Statutory Interpretation (Federal Immigration)

  • The purpose of law is to provide certainty
  • People want/need to know consequences of behavior, especially for those engaged in commercial activities—need to know boundaries
  • Loose interpretations can present some major problems, because application unclear
  • You are witnessing an internal struggle within the judiciary about its relationship with the legislative and executive branch
    • Chevron, etc.—this area of law very confusing
  • While some cases may appear clear you can see that they (the court) could have viewed the statute that they were reviewing in a different way
    • Just b/c there are rules doesn’t mean they area always applied in the same way—two courts could come out completely differently
  • SCOTUS only decides approximately 200 cases per year
    • Wait until conflict is sharp before intervening
    • Can mean that uncertainty/unsettled areas of law remain for a while
  • Courts are not supposed to be partners with the legislature
    • The legislative and executive are more like partners
    • Courts will decide when Congress or the agency has gone too far
  • Court will guard their limited jurisdiction
    • Very territorial and protective!
  • Court views its role as essential to providing a sense of certainty in the law
    • Once again, certainty is key
  • Agency rules have nationwide application and can give a sense of greater certainty than court decisions, especially those of lower courts
    • When an agency decides or gives an interpretation, it has impact across the U.S.
    • Except for SCOTUS, a court decision applies in a narrow geographic area (unless agency adopts it or other courts pick it up)
    • Thus can have 1 set of rules for U.S., and all of U.S. except for 9th circuit or something. Or even N.D. Cal…
Immigration cases are different than other kinds of cases
  • Greater deference to agency (often)—
    • delegation that's written into statute
    • by its nature, authority to determine rules of entry, or who can have status is very different that rules of other areas of law—Congress can do most of what they want
  • Fewer constitutional constraints
  • Sometimes there are no constitutional concerns
  • Thus statutory construction especially key
Useful Source Materials for Immigration Statutory Interpretation
  • Start with statute (Immig. Natu. Act)
  • Regulations: Title 8 C.F.R. and Title 22 C.F.R. §§ 40-46.—changing this is hard—agencies are bound by own regulations
  • DHS policy manual—the "Operation Instructions" (O.I.)—more changeable, more used day-to-day
  • Dept. of State—Volume 9 of the Foreign Affairs Manual (F.A.M.)
Plain-Meaning Rule
  • The ordinary and plain language of the statute will be followed even if the gov’t agency charged with its interpretation has previously applied it in a contrary manner
  • Part of the reason for a rule of interpretation which relies on a very straight-forward reading is that of separation of powers
  • The legislative body is best suited to statutory drafting
    • The court doesn’t write laws, they interpret them and apply them in a narrow way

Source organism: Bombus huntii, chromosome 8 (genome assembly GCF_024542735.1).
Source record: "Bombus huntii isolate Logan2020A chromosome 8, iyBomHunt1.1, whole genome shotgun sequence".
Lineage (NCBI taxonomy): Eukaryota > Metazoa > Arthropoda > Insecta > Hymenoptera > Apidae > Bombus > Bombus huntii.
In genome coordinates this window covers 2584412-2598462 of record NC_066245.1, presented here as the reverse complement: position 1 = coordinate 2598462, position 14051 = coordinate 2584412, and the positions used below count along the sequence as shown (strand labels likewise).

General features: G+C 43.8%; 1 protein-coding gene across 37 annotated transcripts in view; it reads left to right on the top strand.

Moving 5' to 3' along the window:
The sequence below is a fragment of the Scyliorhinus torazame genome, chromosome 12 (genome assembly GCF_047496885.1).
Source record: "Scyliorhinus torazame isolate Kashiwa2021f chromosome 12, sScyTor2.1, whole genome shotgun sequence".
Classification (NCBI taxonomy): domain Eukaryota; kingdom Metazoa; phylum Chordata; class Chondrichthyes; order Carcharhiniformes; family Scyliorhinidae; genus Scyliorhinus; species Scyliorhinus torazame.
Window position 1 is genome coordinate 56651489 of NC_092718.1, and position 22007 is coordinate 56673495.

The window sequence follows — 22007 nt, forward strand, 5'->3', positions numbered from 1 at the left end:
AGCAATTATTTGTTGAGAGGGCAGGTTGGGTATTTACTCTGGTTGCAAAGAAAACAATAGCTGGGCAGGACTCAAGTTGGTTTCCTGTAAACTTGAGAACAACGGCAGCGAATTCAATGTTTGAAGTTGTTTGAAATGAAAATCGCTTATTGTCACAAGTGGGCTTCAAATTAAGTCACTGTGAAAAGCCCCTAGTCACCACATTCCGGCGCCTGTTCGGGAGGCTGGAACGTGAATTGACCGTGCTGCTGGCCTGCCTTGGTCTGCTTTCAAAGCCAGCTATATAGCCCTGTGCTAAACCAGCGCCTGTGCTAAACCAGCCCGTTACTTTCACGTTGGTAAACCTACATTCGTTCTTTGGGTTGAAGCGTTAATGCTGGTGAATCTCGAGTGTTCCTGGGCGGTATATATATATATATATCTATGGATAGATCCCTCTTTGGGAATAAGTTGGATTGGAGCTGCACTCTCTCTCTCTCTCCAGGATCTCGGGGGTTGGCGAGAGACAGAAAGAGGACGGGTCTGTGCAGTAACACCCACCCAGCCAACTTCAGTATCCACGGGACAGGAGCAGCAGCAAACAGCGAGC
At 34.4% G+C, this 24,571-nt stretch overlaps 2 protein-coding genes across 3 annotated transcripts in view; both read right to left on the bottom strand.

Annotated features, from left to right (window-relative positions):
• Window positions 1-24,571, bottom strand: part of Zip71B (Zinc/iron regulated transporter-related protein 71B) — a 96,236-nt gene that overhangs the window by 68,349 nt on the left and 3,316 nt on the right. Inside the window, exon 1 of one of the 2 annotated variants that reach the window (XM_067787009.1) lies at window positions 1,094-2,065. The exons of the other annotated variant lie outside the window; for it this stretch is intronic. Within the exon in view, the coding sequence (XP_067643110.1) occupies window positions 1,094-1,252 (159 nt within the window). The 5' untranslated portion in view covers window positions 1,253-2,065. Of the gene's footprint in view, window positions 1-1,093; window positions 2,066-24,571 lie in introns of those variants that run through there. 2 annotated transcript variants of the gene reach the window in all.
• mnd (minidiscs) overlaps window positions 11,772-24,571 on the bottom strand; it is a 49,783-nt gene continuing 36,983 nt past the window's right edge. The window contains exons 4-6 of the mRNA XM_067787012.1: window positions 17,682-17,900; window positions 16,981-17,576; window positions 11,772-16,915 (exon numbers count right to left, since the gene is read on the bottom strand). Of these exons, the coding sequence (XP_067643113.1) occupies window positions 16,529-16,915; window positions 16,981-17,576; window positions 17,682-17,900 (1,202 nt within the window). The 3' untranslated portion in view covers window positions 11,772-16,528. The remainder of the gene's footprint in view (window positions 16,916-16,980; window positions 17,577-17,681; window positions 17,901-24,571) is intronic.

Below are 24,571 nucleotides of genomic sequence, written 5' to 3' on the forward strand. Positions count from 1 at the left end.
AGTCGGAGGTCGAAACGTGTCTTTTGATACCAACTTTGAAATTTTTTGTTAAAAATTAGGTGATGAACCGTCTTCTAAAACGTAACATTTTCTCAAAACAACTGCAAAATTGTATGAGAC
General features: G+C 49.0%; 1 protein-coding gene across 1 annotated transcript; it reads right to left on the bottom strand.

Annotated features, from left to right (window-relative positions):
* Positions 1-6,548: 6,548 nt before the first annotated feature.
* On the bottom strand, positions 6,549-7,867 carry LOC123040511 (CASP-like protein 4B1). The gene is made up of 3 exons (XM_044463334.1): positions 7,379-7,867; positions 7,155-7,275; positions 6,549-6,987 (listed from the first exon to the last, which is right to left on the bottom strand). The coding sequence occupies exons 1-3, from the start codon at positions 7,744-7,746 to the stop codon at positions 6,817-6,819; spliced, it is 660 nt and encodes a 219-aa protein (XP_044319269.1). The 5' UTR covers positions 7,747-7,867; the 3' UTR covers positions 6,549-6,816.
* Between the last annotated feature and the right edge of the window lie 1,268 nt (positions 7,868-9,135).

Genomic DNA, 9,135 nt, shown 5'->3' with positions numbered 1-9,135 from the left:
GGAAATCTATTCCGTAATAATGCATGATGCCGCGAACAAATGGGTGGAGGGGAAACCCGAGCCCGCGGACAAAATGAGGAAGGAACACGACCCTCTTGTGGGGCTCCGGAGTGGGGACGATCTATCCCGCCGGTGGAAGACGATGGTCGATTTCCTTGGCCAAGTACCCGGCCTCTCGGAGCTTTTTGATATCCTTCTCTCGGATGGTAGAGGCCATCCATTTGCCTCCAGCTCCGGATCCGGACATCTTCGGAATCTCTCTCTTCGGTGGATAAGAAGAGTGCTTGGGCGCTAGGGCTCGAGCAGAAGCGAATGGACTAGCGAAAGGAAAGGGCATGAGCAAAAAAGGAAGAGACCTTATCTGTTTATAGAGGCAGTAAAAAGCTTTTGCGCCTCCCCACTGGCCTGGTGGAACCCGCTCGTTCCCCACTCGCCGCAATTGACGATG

• Under the plain-meaning rule as applied in Phinpathya is that the legislature and not the courts are responsible for correcting drafting errors in a statute
Gonzalez (of Elian Gonzalez fame)
  • Unless a statute's language is unambiguous, a statute will not be interpreted as divesting a court of all jurisdiction to review agency action.
  • It is assumed that Congress will not inadvertently deprive a person of all avenues of review if agency action.
  • Particularly in cases involving gov’tal agency action the court will look to whether Congress has spoken directly on the question?
    • "Agency" action usually implicated delegated authority by Congress to a part of the executive branch
  • Where there has been a delegation of authority
  • Silence on a particular question will be treated as an expectation that gap filling will be done by the agency.
  • In which case, the reviewing court may not impose its own construction.
  • Mead should be viewed as a refinement of Chevron
  • Chevron deference will only extend to agency action that amounts to formalized rule-making or adjudication
    • It does not extend to the less formal rules or policies which make up agency action.
  • Non-retroactivity
  • Finality
  • Constitutional considerations
    • Bills of attainder
    • Due process
    • Takings clause
    • Ex post facto prohibition
  • Of paramount concern is the notion that laws are designed to create a sense of order and understanding of the rules to be applied in a given situation
  • Therefore statutes will not be applied retroactively unless the statute clearly calls for that interpretation
St. Cyr
  • Retroactivity of statutes as applied to immigration law
  • Congress may enact laws which are retroactive but only within proscribed areas
  • While the enactment in question was not a criminal statute, it did attach an immigration consequence to a criminal conviction
  • Retroactivity will only be applied where it is absolutely clear on the fact of the statute
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